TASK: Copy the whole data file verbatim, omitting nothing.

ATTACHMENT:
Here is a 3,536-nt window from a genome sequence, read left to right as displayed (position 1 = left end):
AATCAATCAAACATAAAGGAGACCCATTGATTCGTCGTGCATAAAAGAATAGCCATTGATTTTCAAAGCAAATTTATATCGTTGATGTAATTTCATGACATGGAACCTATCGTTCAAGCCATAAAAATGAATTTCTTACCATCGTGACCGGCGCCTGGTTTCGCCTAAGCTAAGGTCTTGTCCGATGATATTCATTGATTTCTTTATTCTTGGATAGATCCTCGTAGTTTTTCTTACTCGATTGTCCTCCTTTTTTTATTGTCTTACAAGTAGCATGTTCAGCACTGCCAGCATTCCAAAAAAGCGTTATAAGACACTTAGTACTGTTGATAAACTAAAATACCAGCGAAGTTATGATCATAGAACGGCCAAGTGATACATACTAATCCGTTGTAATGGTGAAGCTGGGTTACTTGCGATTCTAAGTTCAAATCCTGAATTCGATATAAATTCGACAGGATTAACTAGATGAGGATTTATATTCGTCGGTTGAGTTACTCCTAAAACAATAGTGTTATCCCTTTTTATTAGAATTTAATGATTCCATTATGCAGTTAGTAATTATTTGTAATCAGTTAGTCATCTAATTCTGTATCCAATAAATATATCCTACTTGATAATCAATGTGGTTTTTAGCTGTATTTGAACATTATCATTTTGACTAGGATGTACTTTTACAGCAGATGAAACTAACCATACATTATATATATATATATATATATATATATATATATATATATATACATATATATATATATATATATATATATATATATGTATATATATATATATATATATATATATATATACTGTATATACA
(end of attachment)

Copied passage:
Here is a 3,536-nt window from a genome sequence, read left to right as displayed (position 1 = left end):
AATCAATCAAACATAAAGGAGACCCATTGATTCGTCGTGCATAAAAGAATAGCCATTGATTTTCAAAGCAAATTTATATCGTTGATGTAATTTCATGACATGGAACCTATCGTTCAAGCCATAAAAATGAATTTCTTACCATCGTGACCGGCGCCTGGTTTCGCCTAAGCTAAGGTCTTGTCCGATGATATTCATTGATTTCTTTATTCTTGGATAGATCCTCGTAGTTTTTCTTACTCGATTGTCCTCCTTTTTTTATTGTCTTACAAGTAGCATGTTCAGCACTGCCAGCATTCCAAAAAAGCGTTATAAGACACTTAGTACTGTTGATAAACTAAAATACCAGCGAAGTTATGATCATAGAACGGCCAAGTGATACATACTAATCCGTTGTAATGGTGAAGCTGGGTTACTTGCGATTCTAAGTTCAAATCCTGAATTCGATATAAATTCGACAGGATTAACTAGATGAGGATTTATATTCGTCGGTTGAGTTACTCCTAAAACAATAGTGTTATCCCTTTTTATTAGAATTTAATGATTCCATTATGCAGTTAGTAATTATTTGTAATCAGTTAGTCATCTAATTCTGTATCCAATAAATATATCCTACTTGATAATCAATGTGGTTTTTAGCTGTATTTGAACATTATCATTTTGACTAGGATGTACTTTTACAGCAGATGAAACTAACCATACATTATATATATATATATATATATATATATATATATATATATATACATATATATATATATATATATATATATATATATGTATATATATATATATATATATATATATATATACTGTATATACA